Finding a Parabolic Function for any Three Points

Any two points are joined by a line. Any three points are joined by a vertical parabola.

Let’s start once again with the exceptions. Once again, if any two of the points are vertically aligned, then no function can join them. However, there is no an additional exception—if all three points lie on a line, then no parabola joins them. For instance, no parabola contains the three points (1,3), (2,5), and (5,11). In real life, of course, if we wanted to model those three points, we would be perfectly happy to use the line y = 2 x + 1 y=2x+1 instead of a parabola.

However, if three points are not vertically aligned and do not lie on a line, it is always possible to find a vertical parabola that joins them. The process is very similar to the process we used for a line, except that the starting equation is different.

Example 1: Finding a Vertical Parabola to Fit Three Points

Find a vertical parabola containing the points (-2,5), (–1,6), and (3,–10).

The problem. As with our example earlier, this problem could easily come from an attempt to find a function to model real-world data.

y = a x 2 + b x + c y=a x 2 +bx+c

This is the equation for any vertical parabola. Our job is to find a a, b b, and c c. Note that this starting point is the same for any problem with three points, just as any problem with two points starts out y = m x + b y=mx+b.

5 = a ( -2 ) 2 + b ( –2 ) + c 6 = a ( –1 ) 2 + b ( –1 ) + c –10 = a ( 3 ) 2 + b ( 3 ) + c 5 = a ( -2 ) 2 + b ( –2 ) + c 6 = a ( –1 ) 2 + b ( –1 ) + c –10 = a ( 3 ) 2 + b ( 3 ) + c

Each point represents an (x,y)(x,y) pair that must create a true equation in our function. Hence, we can plug each point in for xx and yy to find three equations that must be true. We can now solve for our 3 unknowns.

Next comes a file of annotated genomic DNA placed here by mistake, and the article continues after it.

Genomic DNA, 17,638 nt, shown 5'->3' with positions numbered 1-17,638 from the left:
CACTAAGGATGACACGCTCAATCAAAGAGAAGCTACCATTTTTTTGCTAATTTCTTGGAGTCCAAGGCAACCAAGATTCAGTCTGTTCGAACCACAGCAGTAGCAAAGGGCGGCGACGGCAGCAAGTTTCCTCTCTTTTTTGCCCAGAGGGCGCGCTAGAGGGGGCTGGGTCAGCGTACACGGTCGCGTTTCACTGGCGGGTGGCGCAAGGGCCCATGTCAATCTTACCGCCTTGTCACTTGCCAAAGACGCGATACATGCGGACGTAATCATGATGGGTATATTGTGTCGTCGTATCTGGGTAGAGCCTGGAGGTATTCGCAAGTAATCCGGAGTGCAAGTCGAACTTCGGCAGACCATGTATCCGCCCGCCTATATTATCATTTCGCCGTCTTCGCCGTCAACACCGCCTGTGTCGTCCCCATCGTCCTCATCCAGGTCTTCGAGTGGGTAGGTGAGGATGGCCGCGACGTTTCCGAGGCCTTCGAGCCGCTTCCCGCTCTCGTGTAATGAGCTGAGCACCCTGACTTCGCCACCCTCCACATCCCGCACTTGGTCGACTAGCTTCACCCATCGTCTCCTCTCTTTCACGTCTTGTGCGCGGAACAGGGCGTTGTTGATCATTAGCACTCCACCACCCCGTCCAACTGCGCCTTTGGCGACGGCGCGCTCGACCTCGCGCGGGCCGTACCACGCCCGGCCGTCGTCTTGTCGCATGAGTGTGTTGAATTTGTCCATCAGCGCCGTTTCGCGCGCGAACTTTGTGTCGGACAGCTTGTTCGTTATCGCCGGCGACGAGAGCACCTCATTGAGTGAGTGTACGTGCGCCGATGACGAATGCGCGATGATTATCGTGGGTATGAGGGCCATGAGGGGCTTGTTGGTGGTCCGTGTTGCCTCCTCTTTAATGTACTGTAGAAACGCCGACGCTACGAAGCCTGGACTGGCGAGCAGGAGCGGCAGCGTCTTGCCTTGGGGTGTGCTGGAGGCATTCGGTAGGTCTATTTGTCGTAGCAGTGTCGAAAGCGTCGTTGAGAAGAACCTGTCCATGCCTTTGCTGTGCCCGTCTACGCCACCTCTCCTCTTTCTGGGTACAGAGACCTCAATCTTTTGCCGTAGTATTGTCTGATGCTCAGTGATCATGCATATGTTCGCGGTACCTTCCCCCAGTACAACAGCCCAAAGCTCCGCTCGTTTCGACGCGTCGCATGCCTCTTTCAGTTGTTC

Rewrite the above three equations in a more standard form:

4 a 2 b + c = 5 a b + c = 6 9 a + 3 b + c = –10 4 a 2 b + c = 5 a b + c = 6 9 a + 3 b + c = –10

Uh-oh. Now what? In the linear example, we used elimination or substitution to solve for the two variables. How do we solve three? Oh, yeah. Matrices! Rewrite the above three equations as [ A ] [ X ] = [ B ] [A][X]=[B], where [ X ] = [ a b c ] [X]=[ a b c ] is what we want.

[ A ] = 421111931[A]=421111931 size 12{ left [ matrix { 4 {} # - 2 {} # 1 {} ## 1 {} # - 1 {} # 1 {} ## 9 {} # 3 {} # 1{} } right ]} {} [ B ] =5610[B]=5610 size 12{ left [ matrix { 5 {} ## 6 {} ## - "10" } right ]} {}

[ A ] –1 [ B ] = 125 [ A ] –1 [B]=125 size 12{ left [ matrix { - 1 {} ## - 2 {} ## 5 } right ]} {}

From the calculator, of course. Remember what this means! It means that a = –1 a=–1, b = –2 b=–2, and c = 5 c=5. We can now plug these into our original equation, y = a x 2 + b x + c y=a x 2 +bx+c.